Democrats in the U.S. House of Representatives opened a formal impeachment inquiry into President Donald Trump on Tuesday. North Carolina’s three Democrats in the House have supported an impeachment inquiry for months.
Trump’s handling of foreign aid to Ukraine and whether he held it up to pressure Ukraine to investigate Democratic presidential candidate Joe Biden and his son Hunter are at the heart of the latest impeachment debate.
“The actions of the Trump presidency revealed dishonorable facts of the president’s betrayal of his oath of office, betrayal of our national security and betrayal of the integrity of our elections,” Pelosi said.
Trump said Tuesday he has authorized the release of a phone conversation with Ukrainian president Volodymyr Zelensky.
“You will see it was a very friendly and totally appropriate call. No pressure and, unlike Joe Biden and his son, NO quid pro quo! This is nothing more than a continuation of the Greatest and most Destructive Witch Hunt of all time!” Trump tweeted on Tuesday.
North Carolina’s Democratic House members had supported an inquiry largely because of the findings of the Mueller report, which investigated Russian interference in the 2016 election, and the Trump administration’s refusals to cooperate with ongoing House investigations.
More than 150 House Democrats have publicly supported an impeachment inquiry. No current Republican has publicly supported an impeachment inquiry, though Rep. Justin Amash of Michigan does. Amash left the Republican Party and is now an independent.
Two U.S. presidents — Andrew Johnson, a Raleigh native, and Bill Clinton — have been impeached in the House, but neither was convicted in the Senate and removed from office. President Richard Nixon resigned from office before the House voted to impeach.
Here’s what North Carolina’s Democratic members of the House have said in the past:
Rep. G.K. Butterfield called for Trump’s impeachment by the House and conviction in the Senate in late May.
“The evidence that has been produced so far is sufficient in my opinion to support an impeachment inquiry and impeachment and removal,” he told McClatchy in a phone interview on May 30. “I am prepared to vote for an impeachment inquiry ... and I will vote for impeachment and removal.”
Butterfield said at the time that the country was approaching a constitutional crisis.
“We must hold President Trump accountable for his misconduct and the criminal justice system is not available to hold him accountable for his misconduct,” said Butterfield, a former North Carolina Supreme Court justice, whose district includes Durham in its far-west end and stretches east along the Virginia border.
Rep. Alma Adams called for an impeachment inquiry in May.
“The President has demonstrated a clear disregard for the rule of law and he must be held accountable. Impeachment is not off the table. However, before we move forward the American people deserve all the facts. That is why I support an impeachment inquiry. Congress has a sacred responsibility to obtain the information necessary to determine the next steps,” said Adams, whose district covers most of Mecklenburg County.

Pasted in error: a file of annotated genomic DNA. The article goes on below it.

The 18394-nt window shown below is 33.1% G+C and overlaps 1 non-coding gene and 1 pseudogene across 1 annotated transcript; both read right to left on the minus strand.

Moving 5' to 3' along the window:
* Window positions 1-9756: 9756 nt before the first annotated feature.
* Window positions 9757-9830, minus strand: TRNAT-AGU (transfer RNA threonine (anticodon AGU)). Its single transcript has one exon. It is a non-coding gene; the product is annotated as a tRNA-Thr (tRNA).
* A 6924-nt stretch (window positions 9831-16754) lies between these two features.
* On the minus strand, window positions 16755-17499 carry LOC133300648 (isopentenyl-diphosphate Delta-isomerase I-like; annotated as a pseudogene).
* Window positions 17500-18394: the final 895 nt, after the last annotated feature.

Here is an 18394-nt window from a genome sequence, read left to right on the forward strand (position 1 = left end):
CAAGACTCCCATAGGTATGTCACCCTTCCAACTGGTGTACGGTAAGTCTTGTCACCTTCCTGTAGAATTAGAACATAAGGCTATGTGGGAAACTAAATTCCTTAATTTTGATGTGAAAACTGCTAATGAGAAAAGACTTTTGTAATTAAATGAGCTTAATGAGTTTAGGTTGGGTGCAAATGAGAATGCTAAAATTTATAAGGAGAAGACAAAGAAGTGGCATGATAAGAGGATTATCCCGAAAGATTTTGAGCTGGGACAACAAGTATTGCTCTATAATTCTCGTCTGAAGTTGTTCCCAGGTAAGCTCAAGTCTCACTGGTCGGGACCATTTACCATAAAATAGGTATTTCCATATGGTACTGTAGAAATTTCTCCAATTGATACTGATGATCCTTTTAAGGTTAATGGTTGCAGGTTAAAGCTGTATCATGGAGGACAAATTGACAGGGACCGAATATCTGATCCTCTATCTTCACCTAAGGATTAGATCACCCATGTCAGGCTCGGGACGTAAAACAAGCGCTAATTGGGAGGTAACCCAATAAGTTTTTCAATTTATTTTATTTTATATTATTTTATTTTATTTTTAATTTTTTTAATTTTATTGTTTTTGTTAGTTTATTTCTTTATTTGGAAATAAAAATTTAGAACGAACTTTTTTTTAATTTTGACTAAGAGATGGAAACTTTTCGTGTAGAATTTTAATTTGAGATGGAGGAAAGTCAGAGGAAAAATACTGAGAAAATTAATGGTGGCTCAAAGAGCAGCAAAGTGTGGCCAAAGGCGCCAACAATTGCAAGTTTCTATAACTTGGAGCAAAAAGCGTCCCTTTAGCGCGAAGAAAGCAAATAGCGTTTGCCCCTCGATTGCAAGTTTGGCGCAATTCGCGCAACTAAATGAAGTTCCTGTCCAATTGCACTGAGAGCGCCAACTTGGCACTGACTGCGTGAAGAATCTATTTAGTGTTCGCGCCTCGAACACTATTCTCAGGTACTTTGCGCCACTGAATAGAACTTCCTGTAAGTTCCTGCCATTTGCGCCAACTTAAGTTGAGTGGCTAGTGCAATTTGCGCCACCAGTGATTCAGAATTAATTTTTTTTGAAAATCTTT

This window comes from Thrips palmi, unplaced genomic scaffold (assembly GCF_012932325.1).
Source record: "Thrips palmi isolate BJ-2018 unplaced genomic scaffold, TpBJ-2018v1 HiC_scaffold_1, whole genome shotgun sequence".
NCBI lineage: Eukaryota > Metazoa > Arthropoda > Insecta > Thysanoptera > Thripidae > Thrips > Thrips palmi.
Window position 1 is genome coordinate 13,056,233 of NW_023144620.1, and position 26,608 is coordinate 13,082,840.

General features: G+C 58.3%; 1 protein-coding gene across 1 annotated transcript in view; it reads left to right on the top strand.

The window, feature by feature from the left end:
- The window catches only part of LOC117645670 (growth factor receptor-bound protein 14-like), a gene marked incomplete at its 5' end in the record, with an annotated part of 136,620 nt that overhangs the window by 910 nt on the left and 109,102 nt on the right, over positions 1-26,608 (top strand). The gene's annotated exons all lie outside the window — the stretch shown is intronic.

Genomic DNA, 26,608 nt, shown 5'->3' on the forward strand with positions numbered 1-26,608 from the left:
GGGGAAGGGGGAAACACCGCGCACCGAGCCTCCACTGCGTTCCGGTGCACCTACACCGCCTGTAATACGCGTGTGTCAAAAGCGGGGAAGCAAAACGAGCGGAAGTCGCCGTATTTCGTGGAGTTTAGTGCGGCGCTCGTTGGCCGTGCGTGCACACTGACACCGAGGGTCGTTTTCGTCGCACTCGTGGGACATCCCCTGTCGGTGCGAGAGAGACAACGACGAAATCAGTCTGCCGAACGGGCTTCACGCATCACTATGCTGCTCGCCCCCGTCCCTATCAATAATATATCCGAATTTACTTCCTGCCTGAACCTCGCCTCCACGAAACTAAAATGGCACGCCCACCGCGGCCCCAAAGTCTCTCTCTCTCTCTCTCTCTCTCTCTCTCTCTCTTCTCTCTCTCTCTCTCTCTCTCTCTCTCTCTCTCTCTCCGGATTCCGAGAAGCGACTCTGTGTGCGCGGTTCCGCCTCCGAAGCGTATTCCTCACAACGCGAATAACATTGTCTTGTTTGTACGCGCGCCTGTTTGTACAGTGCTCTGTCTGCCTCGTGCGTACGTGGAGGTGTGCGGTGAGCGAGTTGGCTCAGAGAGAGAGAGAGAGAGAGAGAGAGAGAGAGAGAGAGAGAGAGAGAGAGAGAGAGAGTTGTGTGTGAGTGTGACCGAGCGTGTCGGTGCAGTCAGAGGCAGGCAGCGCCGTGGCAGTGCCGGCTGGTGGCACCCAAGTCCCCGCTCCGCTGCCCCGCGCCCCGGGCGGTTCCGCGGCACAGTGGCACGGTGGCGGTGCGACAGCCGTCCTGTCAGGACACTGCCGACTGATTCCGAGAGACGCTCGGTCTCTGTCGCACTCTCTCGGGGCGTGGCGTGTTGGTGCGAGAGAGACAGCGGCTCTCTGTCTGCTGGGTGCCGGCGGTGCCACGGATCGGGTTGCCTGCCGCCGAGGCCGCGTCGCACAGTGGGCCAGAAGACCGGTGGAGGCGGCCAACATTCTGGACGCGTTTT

Rep. David Price, whose Triangle district includes Chapel Hill and Raleigh, said he supported an inquiry in June and in August went further.
“I believe that the House of Representatives must move forward with an impeachment inquiry regarding the conduct of President Donald Trump. This will build upon the investigations of the President’s grave offenses already underway, giving these inquiries focus and the maximum ability to obtain information in the face of the president’s stonewalling and resistance,” Price said in a statement.
The spokesman for Sen. Thom Tillis’ 2020 re-election campaign said that Tillis is confident Trump did nothing wrong.
“Senator Tillis is pleased that President Trump will make available the transcript of his call with President Zelensky. He’s confident that the call was as President Trump said it was, and that the Democrats who have jumped to conclusions will look foolish as the facts come out and vindicate the President,” Andrew Romeo said in a statement.
Romeo added: “We know one thing for certain, no matter what the transcript says, it will never be enough for the Democrats who will stop at nothing to impeach this president.”
Three Democrats challenging Tillis have favored an inquiry.
Cal Cunningham said in a June interview with Spectrum News, shortly after announcing his candidacy, that he wanted to see the House open an inquiry.
“2020 is an election year, probably the most effective way to hold this administration accountable is at the ballot box,” Cunningham said at the time.
On Tuesday, Cunningham called on the Trump administration to release the full complaint from an intelligence community whistleblower — and called on Tillis to “do his duty.”
“For our elected leaders in Washington, that commitment to the rule of law is more than a mission, it is a sworn duty to defend the Constitution. Earlier this year, Senator Tillis said it was his duty to ‘preserve the separation of powers and to curb… executive overreach.’ It’s time for Senator Tillis to honor his words and do his duty. I call on Senator Tillis and Republicans in Congress to demand the White House release the whistleblower complaint and the transcript of the president’s call, so that all of us can learn the facts,” Cunningham said in a statement.
Democratic candidate Erica Smith said she is for “beginning impeachment hearings.”
“But,” she said, “I would like to defeat President Trump in 2020 and hold him responsible for his crimes against this country.”
Democratic candidate Trevor Fuller said an impeachment inquiry should begin immediately.
“The president is becoming more lawless by the day,” Fuller said. “I’m just concerned he believes he can get away with anything and we can let no president feel that way.”
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